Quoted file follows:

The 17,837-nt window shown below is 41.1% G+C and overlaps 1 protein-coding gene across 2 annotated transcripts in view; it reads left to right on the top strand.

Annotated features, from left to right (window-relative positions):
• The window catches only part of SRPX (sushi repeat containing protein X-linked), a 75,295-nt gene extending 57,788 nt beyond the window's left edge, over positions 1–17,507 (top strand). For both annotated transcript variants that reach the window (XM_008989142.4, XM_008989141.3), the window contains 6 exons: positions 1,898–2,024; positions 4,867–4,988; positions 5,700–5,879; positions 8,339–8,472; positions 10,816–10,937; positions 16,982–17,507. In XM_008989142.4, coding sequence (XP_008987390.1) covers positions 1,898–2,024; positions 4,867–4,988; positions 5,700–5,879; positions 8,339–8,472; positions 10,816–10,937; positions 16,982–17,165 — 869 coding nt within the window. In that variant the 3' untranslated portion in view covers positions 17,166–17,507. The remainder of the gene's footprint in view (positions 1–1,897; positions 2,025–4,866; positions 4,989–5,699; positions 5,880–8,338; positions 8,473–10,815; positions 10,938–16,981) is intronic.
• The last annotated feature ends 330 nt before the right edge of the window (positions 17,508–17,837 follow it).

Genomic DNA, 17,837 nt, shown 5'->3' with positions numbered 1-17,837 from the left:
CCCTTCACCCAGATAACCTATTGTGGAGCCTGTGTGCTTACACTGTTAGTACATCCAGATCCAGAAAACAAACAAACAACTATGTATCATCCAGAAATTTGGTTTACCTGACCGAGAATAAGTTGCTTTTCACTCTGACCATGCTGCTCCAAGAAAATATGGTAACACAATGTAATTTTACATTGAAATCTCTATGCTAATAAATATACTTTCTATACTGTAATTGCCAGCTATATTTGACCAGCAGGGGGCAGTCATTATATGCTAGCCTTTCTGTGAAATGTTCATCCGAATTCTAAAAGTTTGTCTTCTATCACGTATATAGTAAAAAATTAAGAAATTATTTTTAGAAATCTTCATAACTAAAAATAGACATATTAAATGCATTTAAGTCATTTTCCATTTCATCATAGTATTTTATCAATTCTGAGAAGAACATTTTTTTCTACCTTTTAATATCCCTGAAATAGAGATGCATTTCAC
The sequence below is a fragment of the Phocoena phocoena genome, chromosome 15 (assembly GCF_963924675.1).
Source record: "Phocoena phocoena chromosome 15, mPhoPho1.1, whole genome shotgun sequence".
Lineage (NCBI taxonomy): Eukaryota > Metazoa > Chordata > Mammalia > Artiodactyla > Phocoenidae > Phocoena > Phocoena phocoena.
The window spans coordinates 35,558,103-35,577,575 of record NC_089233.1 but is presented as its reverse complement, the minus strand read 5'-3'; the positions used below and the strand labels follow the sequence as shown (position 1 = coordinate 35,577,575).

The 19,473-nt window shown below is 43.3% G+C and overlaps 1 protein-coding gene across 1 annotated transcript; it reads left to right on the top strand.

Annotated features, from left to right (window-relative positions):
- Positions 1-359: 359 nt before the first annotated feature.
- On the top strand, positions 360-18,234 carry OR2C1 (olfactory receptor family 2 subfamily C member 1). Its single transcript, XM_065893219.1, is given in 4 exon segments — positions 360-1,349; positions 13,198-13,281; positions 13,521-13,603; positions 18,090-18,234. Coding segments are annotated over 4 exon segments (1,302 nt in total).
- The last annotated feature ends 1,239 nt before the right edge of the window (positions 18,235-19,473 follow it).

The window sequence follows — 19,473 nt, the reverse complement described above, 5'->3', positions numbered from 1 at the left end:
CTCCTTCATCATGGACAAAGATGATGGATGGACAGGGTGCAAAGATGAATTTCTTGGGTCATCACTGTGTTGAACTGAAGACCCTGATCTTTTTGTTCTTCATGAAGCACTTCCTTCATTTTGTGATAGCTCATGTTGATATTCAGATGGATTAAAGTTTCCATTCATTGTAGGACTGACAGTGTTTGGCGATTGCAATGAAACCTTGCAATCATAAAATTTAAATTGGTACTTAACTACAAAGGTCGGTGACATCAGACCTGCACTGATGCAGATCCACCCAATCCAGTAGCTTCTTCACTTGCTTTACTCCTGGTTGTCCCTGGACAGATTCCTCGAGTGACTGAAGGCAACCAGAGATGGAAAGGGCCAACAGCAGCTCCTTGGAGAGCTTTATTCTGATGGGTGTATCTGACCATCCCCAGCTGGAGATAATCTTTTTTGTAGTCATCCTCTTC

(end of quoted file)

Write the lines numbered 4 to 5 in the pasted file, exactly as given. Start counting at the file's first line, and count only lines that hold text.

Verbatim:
• The last annotated feature ends 330 nt before the right edge of the window (positions 17,508–17,837 follow it).

Genomic DNA, 17,837 nt, shown 5'->3' with positions numbered 1-17,837 from the left: